“Digital is the precursor to physical sales conversion.”
Control has moved away from retailers choosing how consumers engage with them to consumers defining where they want to engage. It’s the brands responsibility to be present and active in those spaces, explains Welling.
“The investment in digital drives in-store sales, and so now [engagement] is all about a single wrapper. Don’t just think vertical layers, think lateral layers and lifetime consumer value.”
He says in 2019 they’ll be going even deeper into channel-less commerce, developing in-store experiences that are also a mobile and digital experience, and gamifying ways to encourage engagement. Sales staff will be less about selling and more about assisting and driving engagement. Overdose-Digital is unveiling its first augmented reality (AR) offering for a client early this year to help consumers in their decision-making.
It’s easy to see why Overdose.Digital opted for its clever business model in order to deliver on all the experiential technologies currently (and about to be) available for generating the aforementioned ‘lifetime customer value’ – technologies such as AR and AI (artificial intelligence) that create more blended, personalised and profitable environments.
“The really smart retailers are really ‘crushing it’ with this approach,” says Welling.
Relevancy and growth
Delaney and Welling believe the key to their success has been an ‘all in’ approach – focusing on relevancy and growth. “When your back’s against the wall, you tend to win,” says Welling.
Focusing purely on the likes of process automation and efficiency just makes your company pretty dull and boring, he adds, and you risk losing your best staff.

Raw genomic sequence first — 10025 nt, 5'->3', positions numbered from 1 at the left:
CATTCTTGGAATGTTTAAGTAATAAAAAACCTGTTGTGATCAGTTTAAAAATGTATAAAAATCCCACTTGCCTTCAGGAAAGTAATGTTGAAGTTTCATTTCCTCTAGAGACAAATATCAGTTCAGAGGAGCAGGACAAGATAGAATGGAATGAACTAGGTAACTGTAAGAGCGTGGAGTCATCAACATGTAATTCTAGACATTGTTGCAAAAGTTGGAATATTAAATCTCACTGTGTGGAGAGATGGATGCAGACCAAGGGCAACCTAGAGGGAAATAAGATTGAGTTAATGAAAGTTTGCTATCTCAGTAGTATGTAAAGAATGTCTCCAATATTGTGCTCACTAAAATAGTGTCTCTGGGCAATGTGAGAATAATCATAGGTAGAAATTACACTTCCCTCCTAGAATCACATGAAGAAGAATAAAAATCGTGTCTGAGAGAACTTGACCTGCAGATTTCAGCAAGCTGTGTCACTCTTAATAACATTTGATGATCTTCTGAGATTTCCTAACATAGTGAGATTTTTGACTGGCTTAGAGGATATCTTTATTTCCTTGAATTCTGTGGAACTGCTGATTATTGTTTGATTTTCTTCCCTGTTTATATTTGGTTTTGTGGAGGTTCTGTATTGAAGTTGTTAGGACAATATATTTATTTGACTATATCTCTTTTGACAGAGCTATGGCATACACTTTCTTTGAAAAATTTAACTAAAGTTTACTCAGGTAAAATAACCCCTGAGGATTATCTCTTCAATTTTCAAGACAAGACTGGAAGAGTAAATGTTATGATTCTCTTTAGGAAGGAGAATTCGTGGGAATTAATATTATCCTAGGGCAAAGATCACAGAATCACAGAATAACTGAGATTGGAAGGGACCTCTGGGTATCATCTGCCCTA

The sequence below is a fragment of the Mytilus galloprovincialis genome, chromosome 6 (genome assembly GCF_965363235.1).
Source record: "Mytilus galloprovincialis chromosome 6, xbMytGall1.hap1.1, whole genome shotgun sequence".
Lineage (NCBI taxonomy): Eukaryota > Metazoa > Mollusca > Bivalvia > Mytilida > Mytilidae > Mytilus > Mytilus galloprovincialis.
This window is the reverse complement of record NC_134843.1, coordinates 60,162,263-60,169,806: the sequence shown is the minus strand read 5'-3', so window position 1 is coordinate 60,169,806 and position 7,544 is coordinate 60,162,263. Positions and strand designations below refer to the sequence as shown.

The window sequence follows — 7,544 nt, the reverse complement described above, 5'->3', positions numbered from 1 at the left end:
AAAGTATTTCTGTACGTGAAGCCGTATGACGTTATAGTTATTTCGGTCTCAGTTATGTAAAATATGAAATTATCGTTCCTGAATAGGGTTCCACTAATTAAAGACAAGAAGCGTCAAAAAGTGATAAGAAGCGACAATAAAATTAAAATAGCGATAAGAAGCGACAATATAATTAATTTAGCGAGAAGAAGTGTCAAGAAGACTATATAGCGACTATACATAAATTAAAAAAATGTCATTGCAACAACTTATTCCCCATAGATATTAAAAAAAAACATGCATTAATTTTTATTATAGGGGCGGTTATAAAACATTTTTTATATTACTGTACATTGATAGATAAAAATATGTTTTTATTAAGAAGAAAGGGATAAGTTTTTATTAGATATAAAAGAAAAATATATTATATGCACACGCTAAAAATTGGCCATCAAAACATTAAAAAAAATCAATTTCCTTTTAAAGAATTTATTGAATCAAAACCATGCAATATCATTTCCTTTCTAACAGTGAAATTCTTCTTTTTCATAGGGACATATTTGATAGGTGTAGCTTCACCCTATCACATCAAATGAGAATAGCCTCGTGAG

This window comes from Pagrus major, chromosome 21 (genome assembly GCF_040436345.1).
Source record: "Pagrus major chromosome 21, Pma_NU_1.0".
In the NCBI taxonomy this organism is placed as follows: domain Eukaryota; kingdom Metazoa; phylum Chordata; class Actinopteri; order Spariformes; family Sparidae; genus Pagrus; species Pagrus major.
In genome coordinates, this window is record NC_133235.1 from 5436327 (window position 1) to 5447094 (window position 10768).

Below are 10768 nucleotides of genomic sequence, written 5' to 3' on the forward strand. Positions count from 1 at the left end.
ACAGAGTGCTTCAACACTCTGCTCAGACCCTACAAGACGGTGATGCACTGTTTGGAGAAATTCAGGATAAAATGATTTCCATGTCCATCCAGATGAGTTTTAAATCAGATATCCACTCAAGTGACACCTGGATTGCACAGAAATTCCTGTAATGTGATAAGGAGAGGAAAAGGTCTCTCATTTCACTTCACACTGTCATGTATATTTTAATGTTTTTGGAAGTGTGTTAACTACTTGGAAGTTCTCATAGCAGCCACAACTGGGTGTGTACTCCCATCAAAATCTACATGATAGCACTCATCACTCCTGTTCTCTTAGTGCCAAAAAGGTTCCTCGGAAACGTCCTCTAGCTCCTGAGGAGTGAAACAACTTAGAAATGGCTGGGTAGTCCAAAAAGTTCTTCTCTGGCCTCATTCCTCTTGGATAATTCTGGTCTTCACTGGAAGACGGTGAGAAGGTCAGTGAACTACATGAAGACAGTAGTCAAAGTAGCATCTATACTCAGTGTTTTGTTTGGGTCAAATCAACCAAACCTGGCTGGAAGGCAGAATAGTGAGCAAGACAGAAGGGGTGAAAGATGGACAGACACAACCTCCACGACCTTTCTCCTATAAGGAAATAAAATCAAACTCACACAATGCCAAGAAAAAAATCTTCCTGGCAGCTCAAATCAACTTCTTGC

“Many of our people didn’t buy into their salary, they bought into this vision to be a market-leading, aggressive, fast-paced company. It’s absolutely our obligation to deliver that dream that we’ve sold to them.”
Demonstrating their respect for their team, Overdose.Digital recently donated a 20 percent shareholding of the company to staff – due to come into effect at the end of March.
Surrounding yourself with really smart people always produces great results, says Welling (who reduced his personal shareholding from 80 percent to 45 percent, with much of that difference gifted to people whom they believed were needed in the organisation).
Making staff shareholders in the company is recognition that business growth is a direct result of all their “energy and hustle”, he says, and a reward for their trust and faith in the founders.
“Hopefully in three to five years’ time there will be a bloody good payday for them. I’d love to get to the point where their equity starts to reflect what they’re getting as salaries.”
The success of the Overdose.Digital business model also owes much to the transparency of the company’s leadership team and, as Welling puts it, ability to “call bulls**t on each other” and be honest about each other’s strengths and weaknesses.